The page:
Relationships between objectively assessed functional mobility and handgrip strength in healthy older adults
This study aimed to characterize age-related changes in Timed Up and Go (TUG) sub-phases (i.e., sit to stand, walking and turning) quantitatively assessed using an inertial sensor in healthy older adults and to verify the degree of correlation between TUG parameters and muscular strength (assessed by handgrip strength, HGS) in the different age ranges.
This is a cross-sectional study performed on 125 healthy older adults aged over 65 years stratified in four groups (< 70 years, 71–75, 76–80, > 80) who underwent an instrumental TUG carried out using a wearable inertial sensor. In addition, participants were asked to carry out the HGS test to establish possible relationships between muscular strength and TUG features.
The results show a general decline in all phases of TUG performance (albeit with some gender-related differences) which becomes significant after 75 years of age. Also, HGS was found to be systematically higher in men at any age group. Significant negative correlations between HGS and TUG phases times were found for both genders (men r = − 0.28 to − 0.50, women r = − 0.34 to − 0.60). However, when age groups were analyzed separately, such correlations are confirmed only in case of women aged < 70 years, while they vanish for most parameters in all other age groups.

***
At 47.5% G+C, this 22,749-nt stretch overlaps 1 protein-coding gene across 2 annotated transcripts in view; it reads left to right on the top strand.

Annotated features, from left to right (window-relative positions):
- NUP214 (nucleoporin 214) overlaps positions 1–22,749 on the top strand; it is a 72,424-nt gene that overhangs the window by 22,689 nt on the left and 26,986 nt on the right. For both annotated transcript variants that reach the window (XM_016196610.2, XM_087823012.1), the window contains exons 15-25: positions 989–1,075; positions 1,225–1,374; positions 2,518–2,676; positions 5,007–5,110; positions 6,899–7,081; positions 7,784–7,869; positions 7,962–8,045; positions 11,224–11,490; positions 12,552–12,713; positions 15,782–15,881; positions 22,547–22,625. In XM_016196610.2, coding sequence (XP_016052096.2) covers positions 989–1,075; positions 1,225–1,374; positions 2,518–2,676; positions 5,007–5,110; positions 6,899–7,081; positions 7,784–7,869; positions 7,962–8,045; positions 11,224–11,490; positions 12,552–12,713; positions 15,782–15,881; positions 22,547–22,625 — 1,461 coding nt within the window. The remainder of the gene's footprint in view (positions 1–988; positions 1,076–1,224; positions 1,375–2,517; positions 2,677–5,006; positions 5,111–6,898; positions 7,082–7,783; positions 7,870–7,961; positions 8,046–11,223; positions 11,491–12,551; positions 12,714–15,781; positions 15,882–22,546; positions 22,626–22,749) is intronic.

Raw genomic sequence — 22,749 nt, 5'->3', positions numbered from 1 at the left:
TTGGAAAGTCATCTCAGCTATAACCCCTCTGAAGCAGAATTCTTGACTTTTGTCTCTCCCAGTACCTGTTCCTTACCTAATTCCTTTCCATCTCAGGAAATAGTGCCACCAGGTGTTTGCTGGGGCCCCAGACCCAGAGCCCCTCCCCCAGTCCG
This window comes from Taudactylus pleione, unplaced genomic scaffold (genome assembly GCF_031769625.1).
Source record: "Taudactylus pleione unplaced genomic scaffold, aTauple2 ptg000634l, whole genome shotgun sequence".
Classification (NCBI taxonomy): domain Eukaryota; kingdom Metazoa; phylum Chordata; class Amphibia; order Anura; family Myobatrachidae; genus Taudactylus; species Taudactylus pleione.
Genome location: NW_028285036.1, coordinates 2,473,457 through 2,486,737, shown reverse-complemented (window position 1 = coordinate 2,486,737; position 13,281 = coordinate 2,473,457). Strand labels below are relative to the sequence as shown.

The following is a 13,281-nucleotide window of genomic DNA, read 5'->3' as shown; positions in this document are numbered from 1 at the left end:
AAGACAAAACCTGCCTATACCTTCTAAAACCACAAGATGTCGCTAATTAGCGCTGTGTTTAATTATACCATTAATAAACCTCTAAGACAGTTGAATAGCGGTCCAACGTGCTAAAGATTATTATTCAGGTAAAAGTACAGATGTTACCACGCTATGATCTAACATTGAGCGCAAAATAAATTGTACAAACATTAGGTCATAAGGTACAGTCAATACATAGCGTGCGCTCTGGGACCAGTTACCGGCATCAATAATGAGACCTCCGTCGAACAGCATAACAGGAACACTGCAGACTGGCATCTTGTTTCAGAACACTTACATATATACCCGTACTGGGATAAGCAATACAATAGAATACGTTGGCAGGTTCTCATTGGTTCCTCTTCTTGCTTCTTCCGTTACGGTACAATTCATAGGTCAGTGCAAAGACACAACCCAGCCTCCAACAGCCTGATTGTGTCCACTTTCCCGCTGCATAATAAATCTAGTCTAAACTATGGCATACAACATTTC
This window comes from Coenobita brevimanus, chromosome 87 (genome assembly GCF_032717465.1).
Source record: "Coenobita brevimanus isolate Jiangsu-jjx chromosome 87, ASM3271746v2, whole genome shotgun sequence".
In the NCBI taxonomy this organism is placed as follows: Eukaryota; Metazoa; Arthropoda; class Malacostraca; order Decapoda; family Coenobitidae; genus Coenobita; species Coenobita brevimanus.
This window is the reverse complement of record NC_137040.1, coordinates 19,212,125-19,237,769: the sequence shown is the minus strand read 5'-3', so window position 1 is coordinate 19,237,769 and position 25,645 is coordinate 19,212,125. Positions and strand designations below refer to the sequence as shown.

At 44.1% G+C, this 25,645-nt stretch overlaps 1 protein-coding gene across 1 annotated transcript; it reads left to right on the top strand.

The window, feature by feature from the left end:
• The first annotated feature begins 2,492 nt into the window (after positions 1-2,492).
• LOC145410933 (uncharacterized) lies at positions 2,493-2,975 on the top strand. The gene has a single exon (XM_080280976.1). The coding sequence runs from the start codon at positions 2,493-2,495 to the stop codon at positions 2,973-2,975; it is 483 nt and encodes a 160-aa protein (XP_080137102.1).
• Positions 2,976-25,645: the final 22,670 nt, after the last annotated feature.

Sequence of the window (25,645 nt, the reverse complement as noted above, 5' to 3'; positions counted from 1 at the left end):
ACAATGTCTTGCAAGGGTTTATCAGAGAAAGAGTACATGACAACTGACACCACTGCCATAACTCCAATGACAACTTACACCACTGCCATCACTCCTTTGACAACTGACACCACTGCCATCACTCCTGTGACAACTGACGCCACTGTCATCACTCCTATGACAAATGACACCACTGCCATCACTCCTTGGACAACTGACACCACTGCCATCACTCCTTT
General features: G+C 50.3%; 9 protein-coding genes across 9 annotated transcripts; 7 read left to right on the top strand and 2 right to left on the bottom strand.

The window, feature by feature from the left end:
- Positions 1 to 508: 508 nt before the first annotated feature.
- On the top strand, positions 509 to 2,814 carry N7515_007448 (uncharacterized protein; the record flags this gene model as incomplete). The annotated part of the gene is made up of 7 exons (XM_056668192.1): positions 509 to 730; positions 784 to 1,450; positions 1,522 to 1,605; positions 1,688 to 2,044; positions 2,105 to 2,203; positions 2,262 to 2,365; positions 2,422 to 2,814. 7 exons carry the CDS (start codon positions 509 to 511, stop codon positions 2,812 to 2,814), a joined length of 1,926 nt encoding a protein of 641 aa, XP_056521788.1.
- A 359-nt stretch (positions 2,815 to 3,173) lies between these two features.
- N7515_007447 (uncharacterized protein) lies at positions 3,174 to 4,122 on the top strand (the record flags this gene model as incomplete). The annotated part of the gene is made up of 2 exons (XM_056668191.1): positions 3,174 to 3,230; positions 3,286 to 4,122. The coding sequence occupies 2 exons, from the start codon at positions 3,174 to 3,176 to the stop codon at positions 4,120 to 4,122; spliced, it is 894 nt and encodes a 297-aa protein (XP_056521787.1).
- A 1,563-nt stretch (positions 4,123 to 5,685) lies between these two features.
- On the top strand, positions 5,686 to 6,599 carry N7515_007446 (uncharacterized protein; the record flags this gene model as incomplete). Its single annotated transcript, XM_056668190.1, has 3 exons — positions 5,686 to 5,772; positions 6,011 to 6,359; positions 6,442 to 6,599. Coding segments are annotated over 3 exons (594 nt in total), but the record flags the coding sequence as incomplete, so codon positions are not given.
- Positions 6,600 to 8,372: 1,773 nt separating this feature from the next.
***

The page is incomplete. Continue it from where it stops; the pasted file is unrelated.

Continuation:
The findings obtained in the present study suggest that muscular strength might have a different relationship with functional mobility according to age and gender, and this should be considered when physical activity program or rehabilitation plans are planned.
KeywordsTimed Up and Go (TUG) Functional mobility Balance Handgrip strength (HGS) Older adults
The authors wish to thank the “University of Third Age” (Quartu S. Elena, Italy) and particularly Mr. Gianfranco Dongu for their valuable support during data acquisition.
This study was funded by the Autonomous Region of Sardinia (grant CRP-78543 L.R. 7/2007).
Compliance with ethical standards
Conflict of interest
The authors confirm that there are no known conflicts of interest associated with this publication and there has been no significant financial support for this work that could have influenced its outcome.
The study was conducted in accordance with the ethical standards of the institutional research committee and with the 1964 Helsinki Declaration and its later amendments and all participants signed an informed consent agreeing to participate.
Participants were included in the study once a signed informed consent was obtained.
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